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Political Parties’ Preparations for Elections in 20 Districts

ISLAMABAD, February 22, 2013: The District Long-term Observers (DLTOs) of Free and Fair Election Network (FAFEN) interviewed 31 representatives of political parties in 20 districts across the country, asking them about their parties preparations for the upcoming General Elections, says a press release of the Free and Fair Election Network.

The report released on Friday reflects FAFEN’s observation of election preparations by political parties across various districts of Pakistan. It has been compiled from data gathered by FAFEN’s District Long-Term Observers (DLTOs) who interviewed 31 officials representing 12 political parties in 20 districts. FAFEN’s standardized protocol includes 15 questions related to electioneering strategy and other topics.

Sixteen (16) representatives of the 12 different political parties were interviewed in Khyber Pakhtunkhawa (KP), eight (8) in Punjab, four (4) in Balochistan, two (2) in FATA and one (1) in Sindh.

Party-wise break-up interviews was as follows: Pakistan Peoples Party Parliamentarians (PPPP)(7 interviews), Pakistan Muslim League-Nawaz (PML-N)(6), Jamaat-e-Islami Pakistan (JI)(5), Pakistan Tehreek-e-Insaf (PTI)(3), Pakistan Muslim League (PML)(2), Balochistan National Party (BNP)(2) and Jamiat-i-Ulema Islam (Fazal-ur-Rehman)(JUI-F), Awami National Party (ANP), Pakistan Peoples Party-Shaheed Bhutto(PPP-SB), Muttahida Qaumi Movement (MQM) , Qaumi Wattan Party (QWP) and National Party (NP)(one each).

In Khyber Pakhtunkawa, 16 office-bearers of various parties were interviewed in nine (9) districts of Abbottabad, Bannu, Battagram, Chitral, Shangla, Kohistan, Swabi, Swat and Tank. These party representatives belonged to eight (8) different parties, namely ANP, JI, JUI-F, PML, PML-N, PPPP, PTI and QWP.

Eight (8) office-bearers of five (5) parties – JI, MQM, PML-N, PPP and PTI – were interviewed in five (5) Punjab districts of Rahimyar Khan, Sheikhupura, Lodhran, Gujranwala and Vehari.  Four (4) interviews of different party officials were conducted in three (3) Balochistan districts of Panjgur, Gwadar and Kalat. Those interviewed were affiliated with three (3) parties, namely BNP, NP and PPPP.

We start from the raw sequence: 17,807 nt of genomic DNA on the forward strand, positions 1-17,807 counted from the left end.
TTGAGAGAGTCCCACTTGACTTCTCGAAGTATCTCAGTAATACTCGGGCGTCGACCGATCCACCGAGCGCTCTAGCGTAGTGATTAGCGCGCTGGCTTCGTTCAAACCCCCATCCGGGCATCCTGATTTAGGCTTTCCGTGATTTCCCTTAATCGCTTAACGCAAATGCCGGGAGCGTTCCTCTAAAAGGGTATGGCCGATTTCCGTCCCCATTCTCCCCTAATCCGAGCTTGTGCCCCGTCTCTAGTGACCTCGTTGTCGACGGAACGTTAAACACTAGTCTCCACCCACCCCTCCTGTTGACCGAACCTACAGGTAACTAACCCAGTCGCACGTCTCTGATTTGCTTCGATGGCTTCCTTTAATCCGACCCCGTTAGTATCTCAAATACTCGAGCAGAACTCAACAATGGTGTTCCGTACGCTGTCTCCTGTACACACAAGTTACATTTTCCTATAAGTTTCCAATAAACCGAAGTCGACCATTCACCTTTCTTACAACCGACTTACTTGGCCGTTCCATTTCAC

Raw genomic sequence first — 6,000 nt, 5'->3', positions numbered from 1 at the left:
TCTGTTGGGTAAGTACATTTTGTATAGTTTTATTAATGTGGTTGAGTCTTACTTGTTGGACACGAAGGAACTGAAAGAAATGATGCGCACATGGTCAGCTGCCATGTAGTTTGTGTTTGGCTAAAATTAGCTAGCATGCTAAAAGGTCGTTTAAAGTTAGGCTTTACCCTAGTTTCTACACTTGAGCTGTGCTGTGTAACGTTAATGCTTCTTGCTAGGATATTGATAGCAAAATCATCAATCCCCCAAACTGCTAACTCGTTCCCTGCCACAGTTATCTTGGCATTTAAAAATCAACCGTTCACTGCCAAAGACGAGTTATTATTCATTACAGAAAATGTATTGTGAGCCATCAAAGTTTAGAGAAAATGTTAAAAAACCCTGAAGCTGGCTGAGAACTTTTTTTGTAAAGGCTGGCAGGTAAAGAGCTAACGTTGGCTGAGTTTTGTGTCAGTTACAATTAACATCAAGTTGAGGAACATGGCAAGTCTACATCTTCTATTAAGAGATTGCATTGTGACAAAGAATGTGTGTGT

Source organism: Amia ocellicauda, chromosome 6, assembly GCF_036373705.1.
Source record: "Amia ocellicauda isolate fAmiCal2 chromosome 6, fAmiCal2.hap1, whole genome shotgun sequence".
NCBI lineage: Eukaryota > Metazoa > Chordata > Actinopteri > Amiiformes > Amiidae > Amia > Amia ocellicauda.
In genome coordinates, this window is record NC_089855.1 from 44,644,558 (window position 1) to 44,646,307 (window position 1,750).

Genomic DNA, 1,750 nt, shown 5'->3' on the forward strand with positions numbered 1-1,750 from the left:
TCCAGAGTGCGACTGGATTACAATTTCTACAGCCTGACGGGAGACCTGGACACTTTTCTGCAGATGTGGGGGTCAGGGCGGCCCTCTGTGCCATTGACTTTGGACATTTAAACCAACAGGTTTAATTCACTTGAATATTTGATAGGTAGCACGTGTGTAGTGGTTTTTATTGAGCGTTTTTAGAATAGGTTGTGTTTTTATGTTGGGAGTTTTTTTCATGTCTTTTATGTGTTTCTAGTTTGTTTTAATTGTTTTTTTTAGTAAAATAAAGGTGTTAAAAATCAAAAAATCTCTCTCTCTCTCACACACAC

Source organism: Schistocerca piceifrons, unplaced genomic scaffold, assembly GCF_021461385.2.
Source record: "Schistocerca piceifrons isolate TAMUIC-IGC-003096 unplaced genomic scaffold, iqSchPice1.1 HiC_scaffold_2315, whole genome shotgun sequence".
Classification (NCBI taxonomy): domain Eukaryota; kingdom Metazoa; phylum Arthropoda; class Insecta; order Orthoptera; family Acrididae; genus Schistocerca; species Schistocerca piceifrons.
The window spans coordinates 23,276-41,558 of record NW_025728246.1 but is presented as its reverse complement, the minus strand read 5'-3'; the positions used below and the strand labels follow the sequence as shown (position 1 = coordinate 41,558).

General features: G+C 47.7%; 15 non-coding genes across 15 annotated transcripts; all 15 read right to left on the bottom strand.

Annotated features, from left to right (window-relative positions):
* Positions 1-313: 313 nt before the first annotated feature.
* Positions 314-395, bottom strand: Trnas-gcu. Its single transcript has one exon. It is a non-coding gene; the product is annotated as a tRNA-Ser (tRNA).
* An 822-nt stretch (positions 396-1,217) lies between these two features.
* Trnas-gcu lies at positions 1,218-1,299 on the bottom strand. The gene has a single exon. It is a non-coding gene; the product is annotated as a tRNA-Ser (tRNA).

In FATA, two (2) interviews of representatives of one (1) party (PPPP) were conducted in South Waziristan Agency and Mohmand Agency.  In Sindh’s Karachi-West district, a DLTO interviewed a PPP-SB office-bearer (1).

Nineteen (19) of those interviewed said the respective parties’ district bodies were consulted before finalizing names of candidates.  However, 11 interviewees responded that they were not consulted, and one respondent gave no answer. 

Eleven (11) party representatives reported that candidate lists have been finalized, but 19 others indicated that lists are not yet final.  Ten (10) representatives who said their parties had finalized the list of candidates were willing to share those lists with FAFEN observers.

Regarding the voters’ list, 18 party representatives indicated that they were satisfied. Eleven (11) office-bearers expressed reservations about the electoral roll for the district. 

Fourteen (14) representatives of political parties said detailed election plans for their respective districts were in place, while 13 of them said no strategy or plan had been devised. Four office-bearers did not share information. 

Almost all (30 out of 31) party officials interviewed by FAFEN observers said no funds have been allocated by their party’s national or provincial secretariats for the district party office.  One party official declined to answer these questions.

Twelve (12) party representatives said they have generated funds through donations in the district, while nine (9) said they have not done so.  Another 10 political representatives did not provide an answer to this question.

One party representative responded that the party’s voter mobilization strategy relies on sectarian affiliations, but 29 said it did not.  Thirty (30) representatives ruled out ethnic and linguistic factors in their mobilization strategies, while one said this factor had a role.  Five (5) representatives said their strategy depends in part upon tribal and/or caste affiliations, while 26 said it did not.   

Three (3) of the party officials interviewed declared `Piri mureedi’ an important factor in voter mobilization, with 28 responding otherwise.   In all, 29 party officials did not agree that their voter mobilization strategy relied on clerics, while two (2) thought clerics are an important factor.

About the parties’ reliance on the current government’s performance in their mobilization strategies, 20 party officials termed it an important factor to win voters’ support, and 11 said it is not a factor.  

Twenty-six (26) office-bearers said no anti-American sentiments were involved in their voter mobilization strategies, but four (4) representatives said they are using such appeals to voters.  

Twenty-one (21) interviewees said their strategies involved other factors than those mentioned by FAFEN observers, and seven (7) said no specific approaches are planned.